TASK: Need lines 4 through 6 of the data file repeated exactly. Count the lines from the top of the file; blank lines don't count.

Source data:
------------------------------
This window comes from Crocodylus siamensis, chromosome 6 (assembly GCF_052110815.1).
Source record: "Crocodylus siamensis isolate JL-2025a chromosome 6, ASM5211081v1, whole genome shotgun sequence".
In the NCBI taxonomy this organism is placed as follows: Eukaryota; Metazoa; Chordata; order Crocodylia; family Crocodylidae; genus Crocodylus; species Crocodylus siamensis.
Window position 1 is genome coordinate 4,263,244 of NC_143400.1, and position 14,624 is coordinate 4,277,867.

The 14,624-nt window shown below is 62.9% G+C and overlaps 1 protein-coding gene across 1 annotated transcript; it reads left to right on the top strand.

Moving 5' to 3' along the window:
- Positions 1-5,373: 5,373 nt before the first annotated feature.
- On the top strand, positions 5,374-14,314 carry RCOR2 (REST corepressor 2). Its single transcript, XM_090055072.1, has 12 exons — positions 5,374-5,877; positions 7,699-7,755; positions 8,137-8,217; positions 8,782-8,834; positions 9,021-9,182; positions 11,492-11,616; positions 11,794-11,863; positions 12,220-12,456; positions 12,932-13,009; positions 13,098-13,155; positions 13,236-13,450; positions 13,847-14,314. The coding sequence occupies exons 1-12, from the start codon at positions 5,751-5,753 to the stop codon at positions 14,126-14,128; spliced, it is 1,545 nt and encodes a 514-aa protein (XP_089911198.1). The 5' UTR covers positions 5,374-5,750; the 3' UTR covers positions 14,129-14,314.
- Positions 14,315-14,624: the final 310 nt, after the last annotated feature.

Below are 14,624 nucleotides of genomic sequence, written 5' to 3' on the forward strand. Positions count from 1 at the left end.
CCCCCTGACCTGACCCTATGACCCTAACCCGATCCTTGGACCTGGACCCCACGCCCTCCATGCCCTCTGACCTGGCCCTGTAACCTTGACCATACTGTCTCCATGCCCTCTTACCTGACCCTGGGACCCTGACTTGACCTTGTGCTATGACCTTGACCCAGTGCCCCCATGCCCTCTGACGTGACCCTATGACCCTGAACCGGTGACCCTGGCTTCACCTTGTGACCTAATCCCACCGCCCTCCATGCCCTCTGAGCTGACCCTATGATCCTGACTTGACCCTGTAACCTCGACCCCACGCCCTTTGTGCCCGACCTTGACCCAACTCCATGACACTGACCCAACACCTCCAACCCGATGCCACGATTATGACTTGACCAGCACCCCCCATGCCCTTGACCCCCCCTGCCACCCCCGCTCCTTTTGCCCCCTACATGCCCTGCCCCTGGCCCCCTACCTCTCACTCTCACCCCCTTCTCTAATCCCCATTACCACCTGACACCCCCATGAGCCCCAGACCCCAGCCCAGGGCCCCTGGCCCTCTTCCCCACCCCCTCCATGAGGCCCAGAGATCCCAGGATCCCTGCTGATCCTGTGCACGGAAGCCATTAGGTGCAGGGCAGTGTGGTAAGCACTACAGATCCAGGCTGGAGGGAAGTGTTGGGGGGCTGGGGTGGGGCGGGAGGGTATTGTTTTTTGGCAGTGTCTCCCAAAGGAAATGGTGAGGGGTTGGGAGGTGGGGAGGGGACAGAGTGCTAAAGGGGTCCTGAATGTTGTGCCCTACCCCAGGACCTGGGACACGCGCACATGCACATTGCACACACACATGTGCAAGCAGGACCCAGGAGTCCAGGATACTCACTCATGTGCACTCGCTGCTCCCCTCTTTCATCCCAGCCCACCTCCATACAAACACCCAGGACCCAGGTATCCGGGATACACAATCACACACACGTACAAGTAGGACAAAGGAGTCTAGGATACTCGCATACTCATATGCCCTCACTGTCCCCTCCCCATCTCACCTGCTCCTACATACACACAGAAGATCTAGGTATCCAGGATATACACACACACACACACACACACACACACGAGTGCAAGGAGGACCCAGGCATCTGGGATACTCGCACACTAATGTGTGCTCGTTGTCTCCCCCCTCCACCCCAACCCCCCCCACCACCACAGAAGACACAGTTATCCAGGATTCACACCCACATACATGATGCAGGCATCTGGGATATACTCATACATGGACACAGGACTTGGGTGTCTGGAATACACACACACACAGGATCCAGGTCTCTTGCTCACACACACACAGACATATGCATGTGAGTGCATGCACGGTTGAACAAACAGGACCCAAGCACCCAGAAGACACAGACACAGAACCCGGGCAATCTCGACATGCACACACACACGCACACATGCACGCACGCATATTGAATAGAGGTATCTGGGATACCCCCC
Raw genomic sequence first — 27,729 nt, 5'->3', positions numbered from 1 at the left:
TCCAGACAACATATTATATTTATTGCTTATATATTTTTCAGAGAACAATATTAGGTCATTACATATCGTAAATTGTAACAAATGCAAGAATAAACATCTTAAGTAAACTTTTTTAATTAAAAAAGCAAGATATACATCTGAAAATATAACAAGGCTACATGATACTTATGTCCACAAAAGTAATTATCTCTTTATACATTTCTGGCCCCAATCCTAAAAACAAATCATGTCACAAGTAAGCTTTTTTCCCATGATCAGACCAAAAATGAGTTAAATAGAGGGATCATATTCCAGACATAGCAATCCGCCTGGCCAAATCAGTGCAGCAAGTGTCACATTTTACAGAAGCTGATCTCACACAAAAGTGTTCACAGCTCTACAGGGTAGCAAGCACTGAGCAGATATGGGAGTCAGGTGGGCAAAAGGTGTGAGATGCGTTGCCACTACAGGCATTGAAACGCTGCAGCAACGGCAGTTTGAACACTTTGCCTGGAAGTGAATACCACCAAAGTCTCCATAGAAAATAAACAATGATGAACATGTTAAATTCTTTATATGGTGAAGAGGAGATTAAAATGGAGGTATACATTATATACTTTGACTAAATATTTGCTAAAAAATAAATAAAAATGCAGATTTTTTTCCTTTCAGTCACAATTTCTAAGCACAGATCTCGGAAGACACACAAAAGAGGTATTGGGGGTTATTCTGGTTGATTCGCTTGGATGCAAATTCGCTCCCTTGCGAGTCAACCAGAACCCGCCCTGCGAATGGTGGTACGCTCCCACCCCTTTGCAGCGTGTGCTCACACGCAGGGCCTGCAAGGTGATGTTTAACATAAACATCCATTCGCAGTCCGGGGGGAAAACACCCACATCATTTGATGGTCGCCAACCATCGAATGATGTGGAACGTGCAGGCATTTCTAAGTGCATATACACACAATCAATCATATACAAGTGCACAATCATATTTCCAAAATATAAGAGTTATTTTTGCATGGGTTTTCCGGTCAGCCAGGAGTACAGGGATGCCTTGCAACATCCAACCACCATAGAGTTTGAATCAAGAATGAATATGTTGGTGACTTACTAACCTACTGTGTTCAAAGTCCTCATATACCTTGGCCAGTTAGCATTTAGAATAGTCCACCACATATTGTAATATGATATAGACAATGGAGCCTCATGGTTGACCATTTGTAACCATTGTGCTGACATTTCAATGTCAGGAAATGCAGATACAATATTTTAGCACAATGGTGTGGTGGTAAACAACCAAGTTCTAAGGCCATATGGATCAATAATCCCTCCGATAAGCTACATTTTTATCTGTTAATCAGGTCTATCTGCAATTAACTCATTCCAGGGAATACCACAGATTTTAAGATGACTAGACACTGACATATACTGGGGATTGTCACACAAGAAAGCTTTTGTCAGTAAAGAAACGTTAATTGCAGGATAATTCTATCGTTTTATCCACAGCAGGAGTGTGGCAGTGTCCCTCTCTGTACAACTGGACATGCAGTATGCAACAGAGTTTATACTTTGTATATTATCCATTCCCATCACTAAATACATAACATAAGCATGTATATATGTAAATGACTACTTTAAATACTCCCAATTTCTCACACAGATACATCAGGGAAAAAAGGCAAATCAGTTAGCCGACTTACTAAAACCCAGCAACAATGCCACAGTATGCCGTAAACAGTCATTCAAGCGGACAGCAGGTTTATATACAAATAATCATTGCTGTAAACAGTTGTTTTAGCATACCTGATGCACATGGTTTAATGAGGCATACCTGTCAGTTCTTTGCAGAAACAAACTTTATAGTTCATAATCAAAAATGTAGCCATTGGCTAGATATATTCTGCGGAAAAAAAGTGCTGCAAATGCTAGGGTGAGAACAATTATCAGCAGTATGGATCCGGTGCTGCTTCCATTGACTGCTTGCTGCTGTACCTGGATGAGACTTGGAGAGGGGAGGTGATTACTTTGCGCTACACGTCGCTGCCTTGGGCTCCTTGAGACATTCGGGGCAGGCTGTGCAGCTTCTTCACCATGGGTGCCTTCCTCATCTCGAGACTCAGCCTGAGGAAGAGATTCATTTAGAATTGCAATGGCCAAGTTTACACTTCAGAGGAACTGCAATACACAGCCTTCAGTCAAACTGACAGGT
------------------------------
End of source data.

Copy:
Window position 1 is genome coordinate 4,263,244 of NC_143400.1, and position 14,624 is coordinate 4,277,867.

The 14,624-nt window shown below is 62.9% G+C and overlaps 1 protein-coding gene across 1 annotated transcript; it reads left to right on the top strand.

Moving 5' to 3' along the window: